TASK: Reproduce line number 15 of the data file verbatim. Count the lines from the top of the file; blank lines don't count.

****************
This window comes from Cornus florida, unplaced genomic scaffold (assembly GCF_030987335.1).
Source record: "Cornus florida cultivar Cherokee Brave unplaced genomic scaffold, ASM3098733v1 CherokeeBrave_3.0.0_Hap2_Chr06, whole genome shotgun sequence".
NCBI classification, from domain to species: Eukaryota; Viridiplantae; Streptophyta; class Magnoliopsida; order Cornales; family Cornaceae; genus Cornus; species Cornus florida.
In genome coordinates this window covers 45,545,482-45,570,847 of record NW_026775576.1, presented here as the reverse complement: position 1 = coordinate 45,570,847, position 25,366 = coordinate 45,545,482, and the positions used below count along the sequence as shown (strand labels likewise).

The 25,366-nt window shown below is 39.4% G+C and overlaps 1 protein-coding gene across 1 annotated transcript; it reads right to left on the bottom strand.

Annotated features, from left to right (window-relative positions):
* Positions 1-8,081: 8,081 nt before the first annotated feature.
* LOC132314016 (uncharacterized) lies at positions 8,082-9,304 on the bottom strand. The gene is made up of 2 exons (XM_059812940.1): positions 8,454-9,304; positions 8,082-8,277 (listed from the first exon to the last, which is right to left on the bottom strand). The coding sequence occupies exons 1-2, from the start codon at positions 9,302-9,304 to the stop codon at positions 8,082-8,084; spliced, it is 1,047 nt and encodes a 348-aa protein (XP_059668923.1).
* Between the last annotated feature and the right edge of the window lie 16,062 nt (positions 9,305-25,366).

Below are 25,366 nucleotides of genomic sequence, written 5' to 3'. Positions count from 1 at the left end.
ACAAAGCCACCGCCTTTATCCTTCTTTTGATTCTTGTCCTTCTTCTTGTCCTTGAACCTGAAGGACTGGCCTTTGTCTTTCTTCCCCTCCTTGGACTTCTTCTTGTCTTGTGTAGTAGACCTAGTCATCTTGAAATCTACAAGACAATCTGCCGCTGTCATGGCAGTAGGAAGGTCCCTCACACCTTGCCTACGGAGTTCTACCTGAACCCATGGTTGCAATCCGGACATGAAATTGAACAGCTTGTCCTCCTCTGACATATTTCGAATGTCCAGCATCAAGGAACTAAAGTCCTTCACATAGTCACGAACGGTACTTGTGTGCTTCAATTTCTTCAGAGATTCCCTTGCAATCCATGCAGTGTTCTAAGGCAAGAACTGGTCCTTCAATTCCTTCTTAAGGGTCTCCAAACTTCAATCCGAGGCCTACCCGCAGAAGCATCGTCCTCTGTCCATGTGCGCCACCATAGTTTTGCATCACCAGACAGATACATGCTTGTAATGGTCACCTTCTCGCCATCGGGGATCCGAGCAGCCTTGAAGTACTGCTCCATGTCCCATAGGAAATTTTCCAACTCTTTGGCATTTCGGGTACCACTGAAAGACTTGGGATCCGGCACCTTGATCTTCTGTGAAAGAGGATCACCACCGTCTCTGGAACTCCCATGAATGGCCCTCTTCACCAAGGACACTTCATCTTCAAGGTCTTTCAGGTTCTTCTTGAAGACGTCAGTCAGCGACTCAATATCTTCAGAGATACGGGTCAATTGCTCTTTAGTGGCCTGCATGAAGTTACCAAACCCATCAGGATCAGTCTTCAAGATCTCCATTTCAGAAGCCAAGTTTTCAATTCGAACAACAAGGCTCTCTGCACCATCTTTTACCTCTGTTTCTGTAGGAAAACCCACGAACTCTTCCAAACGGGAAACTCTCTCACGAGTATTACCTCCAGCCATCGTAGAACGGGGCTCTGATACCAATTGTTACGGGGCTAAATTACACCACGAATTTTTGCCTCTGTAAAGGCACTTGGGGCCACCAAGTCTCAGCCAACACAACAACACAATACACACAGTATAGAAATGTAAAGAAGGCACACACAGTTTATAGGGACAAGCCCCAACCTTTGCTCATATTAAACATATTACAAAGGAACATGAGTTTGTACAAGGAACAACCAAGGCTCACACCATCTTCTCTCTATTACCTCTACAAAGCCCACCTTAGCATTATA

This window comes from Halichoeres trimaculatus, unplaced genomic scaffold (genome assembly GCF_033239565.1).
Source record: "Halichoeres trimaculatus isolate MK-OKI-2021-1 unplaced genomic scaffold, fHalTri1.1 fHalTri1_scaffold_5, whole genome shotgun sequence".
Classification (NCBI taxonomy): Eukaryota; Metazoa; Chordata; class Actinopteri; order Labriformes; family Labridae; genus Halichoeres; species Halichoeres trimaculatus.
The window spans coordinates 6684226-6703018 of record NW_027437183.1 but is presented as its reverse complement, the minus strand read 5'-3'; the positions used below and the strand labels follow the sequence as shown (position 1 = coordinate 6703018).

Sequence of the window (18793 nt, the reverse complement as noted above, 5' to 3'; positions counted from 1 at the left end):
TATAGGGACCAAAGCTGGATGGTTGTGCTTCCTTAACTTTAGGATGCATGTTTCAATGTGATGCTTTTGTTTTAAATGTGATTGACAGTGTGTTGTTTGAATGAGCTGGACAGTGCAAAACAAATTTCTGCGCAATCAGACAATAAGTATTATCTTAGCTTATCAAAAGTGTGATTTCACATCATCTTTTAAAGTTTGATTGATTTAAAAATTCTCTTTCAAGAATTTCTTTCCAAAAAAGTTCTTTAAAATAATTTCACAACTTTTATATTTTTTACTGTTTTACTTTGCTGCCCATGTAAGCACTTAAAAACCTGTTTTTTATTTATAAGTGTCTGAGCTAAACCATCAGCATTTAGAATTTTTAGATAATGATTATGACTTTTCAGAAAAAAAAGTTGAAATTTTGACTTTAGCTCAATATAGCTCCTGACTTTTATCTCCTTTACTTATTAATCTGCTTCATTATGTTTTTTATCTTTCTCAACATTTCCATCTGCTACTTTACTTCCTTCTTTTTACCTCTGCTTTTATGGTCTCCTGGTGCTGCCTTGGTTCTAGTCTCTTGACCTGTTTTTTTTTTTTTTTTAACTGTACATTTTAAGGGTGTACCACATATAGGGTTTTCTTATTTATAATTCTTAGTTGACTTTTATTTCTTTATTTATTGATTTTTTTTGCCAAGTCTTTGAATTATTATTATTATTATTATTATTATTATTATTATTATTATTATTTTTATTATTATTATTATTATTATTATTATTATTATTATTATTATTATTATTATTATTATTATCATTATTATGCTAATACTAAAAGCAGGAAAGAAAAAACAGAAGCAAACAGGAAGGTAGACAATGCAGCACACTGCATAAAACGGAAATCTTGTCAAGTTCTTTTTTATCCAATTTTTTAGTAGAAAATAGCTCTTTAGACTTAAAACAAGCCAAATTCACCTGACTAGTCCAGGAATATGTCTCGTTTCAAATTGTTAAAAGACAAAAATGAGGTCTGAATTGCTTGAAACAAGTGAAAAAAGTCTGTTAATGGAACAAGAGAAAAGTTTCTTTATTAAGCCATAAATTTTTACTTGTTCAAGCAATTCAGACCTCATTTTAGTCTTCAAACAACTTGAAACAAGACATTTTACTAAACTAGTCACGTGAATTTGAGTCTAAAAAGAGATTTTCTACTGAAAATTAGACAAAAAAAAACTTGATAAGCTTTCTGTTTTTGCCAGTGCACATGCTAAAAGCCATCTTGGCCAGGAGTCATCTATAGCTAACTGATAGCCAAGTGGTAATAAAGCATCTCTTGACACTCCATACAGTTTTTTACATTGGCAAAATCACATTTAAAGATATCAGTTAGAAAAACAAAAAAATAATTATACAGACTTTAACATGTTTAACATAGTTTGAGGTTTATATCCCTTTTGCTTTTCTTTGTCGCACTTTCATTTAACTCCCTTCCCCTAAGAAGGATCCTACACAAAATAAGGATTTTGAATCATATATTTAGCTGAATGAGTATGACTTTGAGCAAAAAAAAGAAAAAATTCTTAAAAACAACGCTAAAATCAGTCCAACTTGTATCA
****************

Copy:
The window spans coordinates 6684226-6703018 of record NW_027437183.1 but is presented as its reverse complement, the minus strand read 5'-3'; the positions used below and the strand labels follow the sequence as shown (position 1 = coordinate 6703018).